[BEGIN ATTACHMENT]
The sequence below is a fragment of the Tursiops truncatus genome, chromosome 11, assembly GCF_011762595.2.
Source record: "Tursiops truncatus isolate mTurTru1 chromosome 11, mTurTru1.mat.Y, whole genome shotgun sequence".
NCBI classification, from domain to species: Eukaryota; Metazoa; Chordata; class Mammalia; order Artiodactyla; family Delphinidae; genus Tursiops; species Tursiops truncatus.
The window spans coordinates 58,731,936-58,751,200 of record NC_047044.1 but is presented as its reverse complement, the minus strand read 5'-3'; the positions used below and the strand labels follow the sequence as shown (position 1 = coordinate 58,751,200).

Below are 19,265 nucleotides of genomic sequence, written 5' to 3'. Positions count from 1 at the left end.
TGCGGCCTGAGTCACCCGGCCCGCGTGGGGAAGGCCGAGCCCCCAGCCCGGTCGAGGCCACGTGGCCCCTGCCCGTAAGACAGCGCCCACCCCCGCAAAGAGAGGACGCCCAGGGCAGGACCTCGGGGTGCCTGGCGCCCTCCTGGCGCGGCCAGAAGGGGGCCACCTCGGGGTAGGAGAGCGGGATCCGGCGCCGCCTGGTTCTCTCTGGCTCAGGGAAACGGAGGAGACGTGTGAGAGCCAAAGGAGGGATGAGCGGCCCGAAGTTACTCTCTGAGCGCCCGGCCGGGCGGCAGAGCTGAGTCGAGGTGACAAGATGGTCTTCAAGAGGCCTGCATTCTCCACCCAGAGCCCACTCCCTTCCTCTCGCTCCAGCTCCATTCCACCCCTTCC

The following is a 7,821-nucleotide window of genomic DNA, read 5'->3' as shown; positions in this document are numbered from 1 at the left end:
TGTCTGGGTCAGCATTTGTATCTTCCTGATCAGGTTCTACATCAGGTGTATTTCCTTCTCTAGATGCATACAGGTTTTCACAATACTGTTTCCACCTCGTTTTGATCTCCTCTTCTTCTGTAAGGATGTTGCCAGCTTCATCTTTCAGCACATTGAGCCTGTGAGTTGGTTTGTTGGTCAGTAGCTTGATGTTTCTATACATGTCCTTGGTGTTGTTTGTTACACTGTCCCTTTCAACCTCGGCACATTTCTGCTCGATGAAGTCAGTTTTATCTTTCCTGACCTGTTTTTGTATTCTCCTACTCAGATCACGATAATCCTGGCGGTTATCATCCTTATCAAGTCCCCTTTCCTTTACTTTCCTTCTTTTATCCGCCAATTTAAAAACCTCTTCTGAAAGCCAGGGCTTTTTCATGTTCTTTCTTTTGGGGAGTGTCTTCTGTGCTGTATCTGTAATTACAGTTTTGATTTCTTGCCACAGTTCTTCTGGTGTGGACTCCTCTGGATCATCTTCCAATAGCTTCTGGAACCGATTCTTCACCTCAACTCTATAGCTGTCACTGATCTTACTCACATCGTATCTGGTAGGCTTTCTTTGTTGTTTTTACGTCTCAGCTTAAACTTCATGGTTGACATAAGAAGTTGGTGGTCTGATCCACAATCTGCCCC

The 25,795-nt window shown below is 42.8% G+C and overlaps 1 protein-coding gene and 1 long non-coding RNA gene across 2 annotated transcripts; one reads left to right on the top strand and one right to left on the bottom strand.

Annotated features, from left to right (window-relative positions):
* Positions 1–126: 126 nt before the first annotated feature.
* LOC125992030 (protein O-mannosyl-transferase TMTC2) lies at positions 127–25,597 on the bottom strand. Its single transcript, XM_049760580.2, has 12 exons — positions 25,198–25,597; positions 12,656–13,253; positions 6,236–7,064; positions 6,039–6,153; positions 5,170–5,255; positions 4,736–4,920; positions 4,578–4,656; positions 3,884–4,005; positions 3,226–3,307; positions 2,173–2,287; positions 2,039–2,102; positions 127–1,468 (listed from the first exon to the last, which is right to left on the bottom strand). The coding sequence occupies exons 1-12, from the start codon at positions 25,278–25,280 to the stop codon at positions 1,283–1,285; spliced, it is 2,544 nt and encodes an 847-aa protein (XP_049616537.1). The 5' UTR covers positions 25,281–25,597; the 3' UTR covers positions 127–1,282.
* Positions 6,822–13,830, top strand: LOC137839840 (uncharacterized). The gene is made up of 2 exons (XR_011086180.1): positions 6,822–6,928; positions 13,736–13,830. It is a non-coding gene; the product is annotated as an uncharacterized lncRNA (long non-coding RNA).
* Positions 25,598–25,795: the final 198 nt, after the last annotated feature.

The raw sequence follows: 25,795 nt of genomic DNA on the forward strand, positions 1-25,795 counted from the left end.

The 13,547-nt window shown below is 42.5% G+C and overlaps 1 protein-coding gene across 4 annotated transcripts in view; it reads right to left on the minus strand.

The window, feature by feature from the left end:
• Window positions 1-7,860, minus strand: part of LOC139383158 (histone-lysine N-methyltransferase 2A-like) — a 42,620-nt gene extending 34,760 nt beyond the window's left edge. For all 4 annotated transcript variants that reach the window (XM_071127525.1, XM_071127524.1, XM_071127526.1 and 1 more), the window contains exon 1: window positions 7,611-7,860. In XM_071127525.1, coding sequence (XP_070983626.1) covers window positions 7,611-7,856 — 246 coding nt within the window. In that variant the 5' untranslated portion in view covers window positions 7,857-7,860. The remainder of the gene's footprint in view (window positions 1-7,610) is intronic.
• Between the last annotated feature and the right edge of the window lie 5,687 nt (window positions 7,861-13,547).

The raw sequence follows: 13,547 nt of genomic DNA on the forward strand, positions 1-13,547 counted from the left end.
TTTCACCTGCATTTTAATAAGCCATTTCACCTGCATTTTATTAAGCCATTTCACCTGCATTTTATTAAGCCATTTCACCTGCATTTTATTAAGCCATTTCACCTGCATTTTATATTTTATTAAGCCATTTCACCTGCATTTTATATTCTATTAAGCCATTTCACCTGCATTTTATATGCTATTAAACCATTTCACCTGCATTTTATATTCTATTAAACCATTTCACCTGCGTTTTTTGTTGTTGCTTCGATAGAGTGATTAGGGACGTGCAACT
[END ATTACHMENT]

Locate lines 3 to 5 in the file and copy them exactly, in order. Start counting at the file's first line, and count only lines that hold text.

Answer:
NCBI classification, from domain to species: Eukaryota; Metazoa; Chordata; class Mammalia; order Artiodactyla; family Delphinidae; genus Tursiops; species Tursiops truncatus.
The window spans coordinates 58,731,936-58,751,200 of record NC_047044.1 but is presented as its reverse complement, the minus strand read 5'-3'; the positions used below and the strand labels follow the sequence as shown (position 1 = coordinate 58,751,200).

Below are 19,265 nucleotides of genomic sequence, written 5' to 3'. Positions count from 1 at the left end.